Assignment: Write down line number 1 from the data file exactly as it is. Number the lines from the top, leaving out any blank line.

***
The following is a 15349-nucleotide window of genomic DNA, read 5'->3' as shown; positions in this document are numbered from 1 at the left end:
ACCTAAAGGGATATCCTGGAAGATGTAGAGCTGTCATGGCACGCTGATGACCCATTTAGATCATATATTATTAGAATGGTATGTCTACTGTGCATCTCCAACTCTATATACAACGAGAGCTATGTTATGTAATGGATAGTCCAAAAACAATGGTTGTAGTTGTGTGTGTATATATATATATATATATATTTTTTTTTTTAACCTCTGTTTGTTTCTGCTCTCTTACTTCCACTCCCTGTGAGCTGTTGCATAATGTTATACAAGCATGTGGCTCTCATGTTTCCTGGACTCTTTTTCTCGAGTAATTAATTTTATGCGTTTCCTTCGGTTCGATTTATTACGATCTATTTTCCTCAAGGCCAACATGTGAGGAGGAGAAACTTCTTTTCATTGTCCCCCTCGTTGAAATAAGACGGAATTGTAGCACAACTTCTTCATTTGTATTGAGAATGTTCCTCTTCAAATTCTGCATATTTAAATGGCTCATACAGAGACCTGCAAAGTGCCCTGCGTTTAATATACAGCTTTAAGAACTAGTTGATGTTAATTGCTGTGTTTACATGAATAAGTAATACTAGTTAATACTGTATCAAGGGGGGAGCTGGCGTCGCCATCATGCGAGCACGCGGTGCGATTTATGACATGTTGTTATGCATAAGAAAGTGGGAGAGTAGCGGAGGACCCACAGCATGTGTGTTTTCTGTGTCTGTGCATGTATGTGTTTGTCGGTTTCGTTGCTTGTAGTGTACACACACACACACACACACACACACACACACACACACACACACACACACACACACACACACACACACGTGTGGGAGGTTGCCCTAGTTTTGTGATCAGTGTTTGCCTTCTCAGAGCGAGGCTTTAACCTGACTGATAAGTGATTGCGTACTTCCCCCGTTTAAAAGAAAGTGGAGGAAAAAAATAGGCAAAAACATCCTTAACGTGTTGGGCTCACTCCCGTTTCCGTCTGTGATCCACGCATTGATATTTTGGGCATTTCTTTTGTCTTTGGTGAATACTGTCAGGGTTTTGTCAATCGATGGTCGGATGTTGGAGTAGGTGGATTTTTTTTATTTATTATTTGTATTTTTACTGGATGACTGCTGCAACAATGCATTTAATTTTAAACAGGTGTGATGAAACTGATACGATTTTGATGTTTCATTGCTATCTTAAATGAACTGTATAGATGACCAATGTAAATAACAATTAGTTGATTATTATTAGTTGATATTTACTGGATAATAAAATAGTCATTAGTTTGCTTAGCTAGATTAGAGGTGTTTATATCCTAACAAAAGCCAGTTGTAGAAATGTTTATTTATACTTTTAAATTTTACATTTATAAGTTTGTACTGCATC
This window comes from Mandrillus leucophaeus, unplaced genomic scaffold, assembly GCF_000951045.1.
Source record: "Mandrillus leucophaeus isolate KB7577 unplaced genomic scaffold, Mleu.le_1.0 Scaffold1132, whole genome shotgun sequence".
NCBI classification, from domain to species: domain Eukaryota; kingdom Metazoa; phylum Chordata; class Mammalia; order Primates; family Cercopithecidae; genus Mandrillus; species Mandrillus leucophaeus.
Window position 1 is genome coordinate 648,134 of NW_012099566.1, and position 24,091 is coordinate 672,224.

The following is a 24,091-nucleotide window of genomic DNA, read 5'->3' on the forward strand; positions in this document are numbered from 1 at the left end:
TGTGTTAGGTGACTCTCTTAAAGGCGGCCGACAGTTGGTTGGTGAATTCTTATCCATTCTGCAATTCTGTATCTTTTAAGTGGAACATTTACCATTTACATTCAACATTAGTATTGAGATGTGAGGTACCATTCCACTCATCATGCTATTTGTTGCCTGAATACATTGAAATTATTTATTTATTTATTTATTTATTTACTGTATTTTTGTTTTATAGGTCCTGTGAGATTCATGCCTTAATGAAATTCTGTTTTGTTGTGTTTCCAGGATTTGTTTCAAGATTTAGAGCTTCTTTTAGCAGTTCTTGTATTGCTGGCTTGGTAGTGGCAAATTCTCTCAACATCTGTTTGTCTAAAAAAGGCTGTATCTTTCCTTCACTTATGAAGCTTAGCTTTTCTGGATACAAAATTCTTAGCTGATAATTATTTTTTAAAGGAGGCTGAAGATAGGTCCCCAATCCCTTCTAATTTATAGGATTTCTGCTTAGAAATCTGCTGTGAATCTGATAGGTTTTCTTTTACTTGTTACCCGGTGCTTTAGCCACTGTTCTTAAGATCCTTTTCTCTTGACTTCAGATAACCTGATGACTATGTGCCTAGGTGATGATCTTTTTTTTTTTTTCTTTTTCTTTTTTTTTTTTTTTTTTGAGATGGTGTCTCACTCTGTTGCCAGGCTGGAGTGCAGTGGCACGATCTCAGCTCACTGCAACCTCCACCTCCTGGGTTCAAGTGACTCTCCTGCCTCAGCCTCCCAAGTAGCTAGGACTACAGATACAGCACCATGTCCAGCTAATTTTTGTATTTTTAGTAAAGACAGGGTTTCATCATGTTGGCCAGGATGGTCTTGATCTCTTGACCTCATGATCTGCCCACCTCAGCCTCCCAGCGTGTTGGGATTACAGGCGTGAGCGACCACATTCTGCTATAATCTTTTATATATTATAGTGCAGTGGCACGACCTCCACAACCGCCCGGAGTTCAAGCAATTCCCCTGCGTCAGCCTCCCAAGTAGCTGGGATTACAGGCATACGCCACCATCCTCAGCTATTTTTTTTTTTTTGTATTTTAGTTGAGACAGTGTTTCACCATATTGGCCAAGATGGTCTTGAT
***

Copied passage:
The following is a 15349-nucleotide window of genomic DNA, read 5'->3' as shown; positions in this document are numbered from 1 at the left end: